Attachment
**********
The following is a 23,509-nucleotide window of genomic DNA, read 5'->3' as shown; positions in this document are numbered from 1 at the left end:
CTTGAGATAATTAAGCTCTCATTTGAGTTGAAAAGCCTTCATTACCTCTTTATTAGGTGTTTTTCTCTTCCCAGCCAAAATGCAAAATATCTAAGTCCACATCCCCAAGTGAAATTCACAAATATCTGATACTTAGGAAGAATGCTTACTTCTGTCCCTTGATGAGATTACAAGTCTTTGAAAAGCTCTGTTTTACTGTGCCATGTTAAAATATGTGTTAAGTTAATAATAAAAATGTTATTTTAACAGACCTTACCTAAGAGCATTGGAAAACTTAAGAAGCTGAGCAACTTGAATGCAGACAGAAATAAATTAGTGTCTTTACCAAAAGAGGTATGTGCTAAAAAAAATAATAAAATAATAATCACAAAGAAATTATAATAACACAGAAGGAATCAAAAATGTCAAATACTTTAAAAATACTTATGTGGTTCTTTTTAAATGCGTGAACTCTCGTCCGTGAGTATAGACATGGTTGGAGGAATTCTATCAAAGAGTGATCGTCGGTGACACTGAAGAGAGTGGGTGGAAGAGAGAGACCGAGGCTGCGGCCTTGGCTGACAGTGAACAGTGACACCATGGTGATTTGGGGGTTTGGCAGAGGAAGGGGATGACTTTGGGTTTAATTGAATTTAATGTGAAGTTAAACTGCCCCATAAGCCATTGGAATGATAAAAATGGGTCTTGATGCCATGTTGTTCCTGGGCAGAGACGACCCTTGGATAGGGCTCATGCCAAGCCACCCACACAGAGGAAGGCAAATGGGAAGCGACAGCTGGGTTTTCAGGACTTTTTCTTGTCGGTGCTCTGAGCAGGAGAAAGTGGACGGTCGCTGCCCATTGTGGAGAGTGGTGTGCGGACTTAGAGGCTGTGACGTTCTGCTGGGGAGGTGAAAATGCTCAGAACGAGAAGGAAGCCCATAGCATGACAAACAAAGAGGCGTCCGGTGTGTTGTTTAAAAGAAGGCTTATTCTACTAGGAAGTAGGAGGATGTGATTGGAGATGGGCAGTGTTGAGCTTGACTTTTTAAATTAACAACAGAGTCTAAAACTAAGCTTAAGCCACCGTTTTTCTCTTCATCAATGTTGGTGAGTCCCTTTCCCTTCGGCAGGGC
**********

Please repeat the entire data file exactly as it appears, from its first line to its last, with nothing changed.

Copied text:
The following is a 23,509-nucleotide window of genomic DNA, read 5'->3' as shown; positions in this document are numbered from 1 at the left end:
CTTGAGATAATTAAGCTCTCATTTGAGTTGAAAAGCCTTCATTACCTCTTTATTAGGTGTTTTTCTCTTCCCAGCCAAAATGCAAAATATCTAAGTCCACATCCCCAAGTGAAATTCACAAATATCTGATACTTAGGAAGAATGCTTACTTCTGTCCCTTGATGAGATTACAAGTCTTTGAAAAGCTCTGTTTTACTGTGCCATGTTAAAATATGTGTTAAGTTAATAATAAAAATGTTATTTTAACAGACCTTACCTAAGAGCATTGGAAAACTTAAGAAGCTGAGCAACTTGAATGCAGACAGAAATAAATTAGTGTCTTTACCAAAAGAGGTATGTGCTAAAAAAAATAATAAAATAATAATCACAAAGAAATTATAATAACACAGAAGGAATCAAAAATGTCAAATACTTTAAAAATACTTATGTGGTTCTTTTTAAATGCGTGAACTCTCGTCCGTGAGTATAGACATGGTTGGAGGAATTCTATCAAAGAGTGATCGTCGGTGACACTGAAGAGAGTGGGTGGAAGAGAGAGACCGAGGCTGCGGCCTTGGCTGACAGTGAACAGTGACACCATGGTGATTTGGGGGTTTGGCAGAGGAAGGGGATGACTTTGGGTTTAATTGAATTTAATGTGAAGTTAAACTGCCCCATAAGCCATTGGAATGATAAAAATGGGTCTTGATGCCATGTTGTTCCTGGGCAGAGACGACCCTTGGATAGGGCTCATGCCAAGCCACCCACACAGAGGAAGGCAAATGGGAAGCGACAGCTGGGTTTTCAGGACTTTTTCTTGTCGGTGCTCTGAGCAGGAGAAAGTGGACGGTCGCTGCCCATTGTGGAGAGTGGTGTGCGGACTTAGAGGCTGTGACGTTCTGCTGGGGAGGTGAAAATGCTCAGAACGAGAAGGAAGCCCATAGCATGACAAACAAAGAGGCGTCCGGTGTGTTGTTTAAAAGAAGGCTTATTCTACTAGGAAGTAGGAGGATGTGATTGGAGATGGGCAGTGTTGAGCTTGACTTTTTAAATTAACAACAGAGTCTAAAACTAAGCTTAAGCCACCGTTTTTCTCTTCATCAATGTTGGTGAGTCCCTTTCCCTTCGGCAGGGC